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Posted 18th August 2023

My Rod and Reels for Chasing Mulloway

My Rod and Reels for Chasing Mulloway
My Rod and Reels for Chasing Mulloway

By Joey Urquhart

Chasing mulloway from the shore whether it be from a headland or break wall has become a very popular style of fishing over the past few years. The anticipation of hooking that XOS mulloway is just too addictive to only do it once.

Choosing the right combo for where you’re fishing can enhance your chance of not only hooking but landing that fish of a lifetime. For myself there are three main combos that I use depending on the area and lure I use so let’s break them down staring from lightest to heaviest.

If I’m heading out and plan to chase school jew on 4” and 6” plastics I’ll opt for a lighter thinner diameter rod. The 21 Sensor Sandstorm 1062MH is my model of choice. I match this up with a 4000 Saltist MQ (4500 will also balance fine) spooled with 30lb J-Braid Grand. This combo allows you to work the plastic a lot easier than if you were using a heavier longer rod. Being able to do small hops of the rod tip transfers down to the lure recreating exactly what you’re doing above the water. Keeping in contact with your lure and feeling everything that’s happening is crucial while throwing plastics and having a more sensitive rod in your hands allows you to do so. While you’re out targeting smaller jewfish there is always that chance of hooking that larger specimen so having that extra power lower down in the rod blank can help put the brakes on a big mulloway.

Combo 2

Having one combo to do most styles of jew fishing is a must. This next combo I’ll take if I’m wanting to throw both plastics and hardbodies from either the breakwalls or headlands. A rod around 10’6 in a heavier style rod like the 19 Seajigger range is perfect for this application. I match this with a 10,000 Maverick MQ spooled with 40lb J-Braid Grand. This combo is perfect for throwing big plastics around the headland washes or hardbodies from the wall. Fishing this thicker taper rod allows you to manipulate the fish better while trying to land it and allows you to wash them up with the power in the thicker blank. Some say 10’6” is too short but if you’re like me and are vertically challenged I still can cast this combo for a night with ease.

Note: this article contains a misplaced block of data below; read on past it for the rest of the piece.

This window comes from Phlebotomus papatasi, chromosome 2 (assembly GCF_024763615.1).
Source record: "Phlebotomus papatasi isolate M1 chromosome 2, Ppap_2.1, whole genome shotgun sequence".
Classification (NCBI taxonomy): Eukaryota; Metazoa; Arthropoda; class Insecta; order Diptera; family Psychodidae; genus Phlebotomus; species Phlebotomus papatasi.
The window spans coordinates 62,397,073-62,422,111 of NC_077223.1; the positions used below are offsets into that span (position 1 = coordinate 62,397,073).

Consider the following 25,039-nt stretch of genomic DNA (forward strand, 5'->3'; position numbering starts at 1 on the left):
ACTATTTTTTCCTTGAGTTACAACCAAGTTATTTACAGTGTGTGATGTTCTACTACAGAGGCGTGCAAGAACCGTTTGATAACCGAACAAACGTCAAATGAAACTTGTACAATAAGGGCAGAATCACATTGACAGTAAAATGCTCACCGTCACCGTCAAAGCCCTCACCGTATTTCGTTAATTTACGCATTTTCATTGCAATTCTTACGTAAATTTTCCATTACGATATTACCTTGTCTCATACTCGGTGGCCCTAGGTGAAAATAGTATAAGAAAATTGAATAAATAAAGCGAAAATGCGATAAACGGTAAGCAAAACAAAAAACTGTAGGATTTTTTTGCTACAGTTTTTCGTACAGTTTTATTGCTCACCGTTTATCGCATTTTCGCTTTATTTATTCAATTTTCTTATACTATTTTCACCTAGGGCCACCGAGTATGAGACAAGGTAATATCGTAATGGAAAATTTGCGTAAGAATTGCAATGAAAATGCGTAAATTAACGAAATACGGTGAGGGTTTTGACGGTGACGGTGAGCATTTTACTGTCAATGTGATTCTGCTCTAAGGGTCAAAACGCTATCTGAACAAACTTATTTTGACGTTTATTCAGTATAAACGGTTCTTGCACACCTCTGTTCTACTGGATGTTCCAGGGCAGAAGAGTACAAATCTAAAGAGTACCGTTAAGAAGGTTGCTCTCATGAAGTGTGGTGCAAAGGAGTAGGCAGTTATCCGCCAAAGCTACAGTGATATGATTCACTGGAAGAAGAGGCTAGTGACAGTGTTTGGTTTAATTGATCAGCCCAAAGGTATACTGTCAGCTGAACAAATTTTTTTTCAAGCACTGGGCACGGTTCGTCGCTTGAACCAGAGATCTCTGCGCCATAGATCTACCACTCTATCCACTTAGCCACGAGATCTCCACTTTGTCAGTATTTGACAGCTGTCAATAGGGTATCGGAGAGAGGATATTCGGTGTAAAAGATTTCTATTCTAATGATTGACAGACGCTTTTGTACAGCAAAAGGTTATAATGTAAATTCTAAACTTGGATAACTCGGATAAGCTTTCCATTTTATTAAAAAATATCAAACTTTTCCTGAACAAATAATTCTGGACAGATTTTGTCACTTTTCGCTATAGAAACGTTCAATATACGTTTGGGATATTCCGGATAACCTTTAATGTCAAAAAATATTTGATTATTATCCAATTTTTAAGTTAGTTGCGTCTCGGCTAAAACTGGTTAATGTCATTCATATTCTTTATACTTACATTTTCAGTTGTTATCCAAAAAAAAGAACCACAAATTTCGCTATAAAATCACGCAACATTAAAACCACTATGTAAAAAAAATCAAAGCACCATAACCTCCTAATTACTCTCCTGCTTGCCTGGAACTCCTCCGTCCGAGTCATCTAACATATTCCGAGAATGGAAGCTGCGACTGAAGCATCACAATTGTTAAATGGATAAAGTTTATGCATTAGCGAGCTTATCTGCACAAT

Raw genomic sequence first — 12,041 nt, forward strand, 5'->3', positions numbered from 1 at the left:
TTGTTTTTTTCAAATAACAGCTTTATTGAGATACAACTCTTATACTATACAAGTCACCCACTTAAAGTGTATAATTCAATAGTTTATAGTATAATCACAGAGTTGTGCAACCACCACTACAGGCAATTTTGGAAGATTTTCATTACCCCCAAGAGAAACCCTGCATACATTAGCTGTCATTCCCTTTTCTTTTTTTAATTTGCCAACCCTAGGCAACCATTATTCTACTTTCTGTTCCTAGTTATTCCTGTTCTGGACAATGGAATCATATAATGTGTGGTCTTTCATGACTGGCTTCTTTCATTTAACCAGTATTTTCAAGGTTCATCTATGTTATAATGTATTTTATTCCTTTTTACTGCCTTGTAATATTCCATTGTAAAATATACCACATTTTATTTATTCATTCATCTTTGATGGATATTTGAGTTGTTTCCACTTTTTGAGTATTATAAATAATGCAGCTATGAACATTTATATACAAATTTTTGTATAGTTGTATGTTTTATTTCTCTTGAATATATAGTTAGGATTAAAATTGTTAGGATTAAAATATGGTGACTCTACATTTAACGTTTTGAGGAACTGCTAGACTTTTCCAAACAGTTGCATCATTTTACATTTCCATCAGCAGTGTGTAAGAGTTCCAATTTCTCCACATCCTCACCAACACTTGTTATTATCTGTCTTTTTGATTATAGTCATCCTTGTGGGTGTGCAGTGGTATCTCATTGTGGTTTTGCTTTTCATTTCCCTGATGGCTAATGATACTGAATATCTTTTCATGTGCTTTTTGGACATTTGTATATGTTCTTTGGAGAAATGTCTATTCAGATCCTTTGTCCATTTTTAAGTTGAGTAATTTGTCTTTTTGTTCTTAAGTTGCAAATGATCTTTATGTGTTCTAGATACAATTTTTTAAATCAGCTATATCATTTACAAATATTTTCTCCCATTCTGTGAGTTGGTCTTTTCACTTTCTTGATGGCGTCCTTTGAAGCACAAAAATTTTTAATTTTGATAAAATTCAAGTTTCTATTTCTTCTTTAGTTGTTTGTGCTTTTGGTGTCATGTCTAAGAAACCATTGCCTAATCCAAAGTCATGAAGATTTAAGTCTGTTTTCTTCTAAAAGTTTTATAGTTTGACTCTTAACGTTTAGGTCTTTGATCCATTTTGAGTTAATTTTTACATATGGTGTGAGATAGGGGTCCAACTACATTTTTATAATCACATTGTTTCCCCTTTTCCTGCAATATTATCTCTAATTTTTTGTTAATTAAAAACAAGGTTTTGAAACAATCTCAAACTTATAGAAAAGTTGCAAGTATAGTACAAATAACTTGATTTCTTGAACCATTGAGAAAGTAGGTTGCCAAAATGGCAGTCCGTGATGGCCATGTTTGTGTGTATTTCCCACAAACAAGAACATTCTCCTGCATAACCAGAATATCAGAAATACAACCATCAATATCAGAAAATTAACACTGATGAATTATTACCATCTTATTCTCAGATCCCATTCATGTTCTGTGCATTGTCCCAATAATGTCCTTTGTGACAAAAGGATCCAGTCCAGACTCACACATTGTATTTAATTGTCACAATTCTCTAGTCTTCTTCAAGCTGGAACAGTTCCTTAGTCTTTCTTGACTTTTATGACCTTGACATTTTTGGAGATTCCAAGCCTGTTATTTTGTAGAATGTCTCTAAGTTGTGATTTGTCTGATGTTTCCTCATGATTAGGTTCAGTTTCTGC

Combo 3

When the weathers terrible, the winds howling and the seas huge there’s only one combo I take, and it’s referred to as Big Bertha. With these conditions it’s your best chance to catch a XOS mulloway so I opt to throw 180mm-200mm hard bodies. Having a rod that can firstly handle casting these large lures is a must. When faced with casting into a strong head wind fishing a heavy longer rod helps you still make those long cast needed to cover more water or reach that back white-water bank. I use a 18 Sensor Surf 132S 10-20kg, matched to a 14000 Daiwa BG MQ spooled with 50lb J-Braid Grand. This combo not only handles large lures but when you hook that XOS jew you have the upper hand while directing him were to go. For some the 13’ may be too long but when it comes to gaffing a fish in rough seas the extra length make life a lot easier.

New Choices

I hope this helps you pick the right combo for next time you head out chasing mulloway. As a conclusion I highly recommend the 23 Sensor Surf range in particular 1202H 10-20kg which is a new model to the range and will be a perfect all-rounder. Picking the right reel for the rod of choice is crucial but at the end of the day buy what you can afford in the right size, and it will be sure to serve you well. 

Spooling up your reel with the right size line is one of the most important steps of all, too heavy and your casting distance is compromised and too light you could lose that big jew. I would recommend looking at the all-new Daiwa J-Braid Expedition set to hit shelves later in the year. Its silicone coating allows for a smooth long cast which allows you fish heavier than normal which gives you both great casting distance and strength. I tend to mainly fish 60lb leader for all applications and I prefer to use Saltiga X-link fluorocarbon. I find the abrasion resistance great which is reassuring when your fish is getting washed around the rocks.


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